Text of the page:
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‘Heartbreaking’ findings in survey of Nevada LGBTQ+ students

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Michael Lyle, Nevada Current
February 14, 2024

Nevada LGBTQ+ students say they don’t feel safe talking with school staff and face discrimination based on their sexual orientation and gender identity, according to new findings from Silver State Equality. 

The LGBTQ+ advocacy group recently released the results of its “2023 Nevada LGBTQ+ Student Survey and Listening Campaign” report, which collected stories from Nevada youth statewide to learn about the struggles youth are experiencing.

Nearly 80% of students who identify as LGBTQ+ reported discrimination, with transgender and gender-nonconforming students, in particular those in rural schools, saying they faced higher levels than cisgender students. 

Another 56% of students don’t feel safe talking with school counselors while 42% don’t feel comfortable going to the school nurse. More than three-fifths of those surveyed reported being bullied in the last six months. 

André Wade, state director for Silver State Equality, called the results from the report “heartbreaking.”

He hoped policymakers would use the findings to “develop programs and campaigns that empower the LGBTQ+ community and its allies to combat discrimination, blatant lies, hate and other divisive tactics that negatively impact our schools and LGBTQ+ students.” 

“If we as adults are going to effectively advocate for LGBTQ+ youth, it is essential to learn and understand from LGBTQ+ students, themselves, what they experience every day in their school environments,” Wade said. 

The call for greater resources and protections for youth come as more extremists groups are pushing school districts and state legislatures to implement harsh anti-LGBTQ+ agendas.  

Wade specifically pointed to Moms for Liberty, which the Southern Poverty Law Centers identifies as a far-right, anti-government organization. 

The national group has advocated against gay and trans rights, supported book bans and opposed efforts to mitigate the spread of Covid-19 in schools in recent years. 

It launched a chapter in Clark County last year. 

Members of the group have shown up at Clark County School District board meetings to oppose protections for gender-diverse students mandated by state law.  

Silver State Equality’s report also noted that nearly 40% of students indicated they didn’t have access to curriculum that was LGBTQ+ inclusive. 

Lawmakers passed Assembly Bill 261 in 2021, which requires school districts to expand age-appropriate curriculum to include people from typically marginalized groups who’ve made “contributions to science, the arts and humanities.”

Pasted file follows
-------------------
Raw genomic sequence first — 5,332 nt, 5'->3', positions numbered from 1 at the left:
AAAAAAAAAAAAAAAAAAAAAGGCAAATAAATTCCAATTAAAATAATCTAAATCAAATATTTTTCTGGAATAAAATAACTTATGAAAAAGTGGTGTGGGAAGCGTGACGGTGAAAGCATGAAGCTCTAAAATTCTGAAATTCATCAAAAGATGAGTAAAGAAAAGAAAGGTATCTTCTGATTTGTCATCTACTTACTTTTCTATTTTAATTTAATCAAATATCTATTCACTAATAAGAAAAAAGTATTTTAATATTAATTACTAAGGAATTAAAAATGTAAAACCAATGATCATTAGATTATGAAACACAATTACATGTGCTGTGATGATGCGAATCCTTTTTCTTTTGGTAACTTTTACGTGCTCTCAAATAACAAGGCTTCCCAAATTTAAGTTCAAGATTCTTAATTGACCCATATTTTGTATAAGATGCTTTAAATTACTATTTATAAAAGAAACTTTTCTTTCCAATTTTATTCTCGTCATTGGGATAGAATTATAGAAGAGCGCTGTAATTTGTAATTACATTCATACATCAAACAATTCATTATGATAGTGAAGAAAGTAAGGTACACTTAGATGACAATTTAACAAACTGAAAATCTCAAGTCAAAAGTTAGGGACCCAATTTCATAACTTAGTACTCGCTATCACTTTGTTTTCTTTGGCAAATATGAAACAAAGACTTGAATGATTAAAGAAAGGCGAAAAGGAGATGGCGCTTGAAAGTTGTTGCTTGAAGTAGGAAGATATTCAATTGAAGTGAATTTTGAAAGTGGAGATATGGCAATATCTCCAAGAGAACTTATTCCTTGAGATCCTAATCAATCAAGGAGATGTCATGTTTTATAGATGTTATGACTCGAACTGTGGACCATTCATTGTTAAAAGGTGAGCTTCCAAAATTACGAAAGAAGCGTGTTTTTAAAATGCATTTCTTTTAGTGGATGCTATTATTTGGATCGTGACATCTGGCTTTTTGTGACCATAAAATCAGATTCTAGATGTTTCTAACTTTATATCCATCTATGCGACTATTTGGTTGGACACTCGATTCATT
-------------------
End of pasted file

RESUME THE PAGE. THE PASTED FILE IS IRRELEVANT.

In addition to including the LGBTQ+ community, the bill also includes those from various racial backgrounds, immigrants or refugees, people with disabilities and those from various religious backgrounds. 

The report released Tuesday also included several policy recommendations, such as investing in mental health resources for youth, especially LGBTQ+ youth, and training school staff on specifically working with LGBTQ+ youth. 

As more Republican-led state legislatures have proposed and adopted anti-trans and anti-LGBTQ measures, Nevada has trended in the opposite direction in recent years. 

The ACLU said it tracked 508 bills attacking LGBTQ+ rights in the U.S. in 2023, with 84 of them enacted into law, including bills prohibiting gender-affirming care for trans youth and restricting LGBTQ materials in schools. 

By contrast, Nevada advanced protections last year, including legislation mandating that

the Nevada Department of Corrections to adopt regulations for protecting and housing transgender inmates, and a measure requiring health insurers to provide coverage for medically necessary treatments for trans and gender-nonconforming people.. 

Both bills were signed into law by Republican Gov. Joe Lombardo. 

Lombardo also vetoed a bill that would have prevented the governor from surrendering a person charged with a criminal violation in another state for receiving gender-affirming services in Nevada. The bill would have prohibited health care licensing boards from disqualifying or disciplining a provider for offering gender-affirming care. Lawmakers recently said they plan to reintroduce the legislation again when the legislature is next scheduled to meet in February 2025.

There is still more the state could do to advance LGBTQ+ rights, Wade said. 

“While it’s true Nevada leads the nation in providing legal protections for its LGBTQ+ citizens, especially transgender youth, there are groups right here in Nevada whose goal is to drive LGBTQ+ Americans back into the closet and erase transgender people from all aspects of daily life,” he said.

Nevada Current is part of States Newsroom, a network of news bureaus supported by grants and a coalition of donors as a 501c(3) public charity. Nevada Current maintains editorial independence. Contact Editor Hugh Jackson for questions: info@nevadacurrent.com. Follow Nevada Current on Facebook and Twitter.

This article is republished from Nevada Current under a Creative Commons license. Read the original article.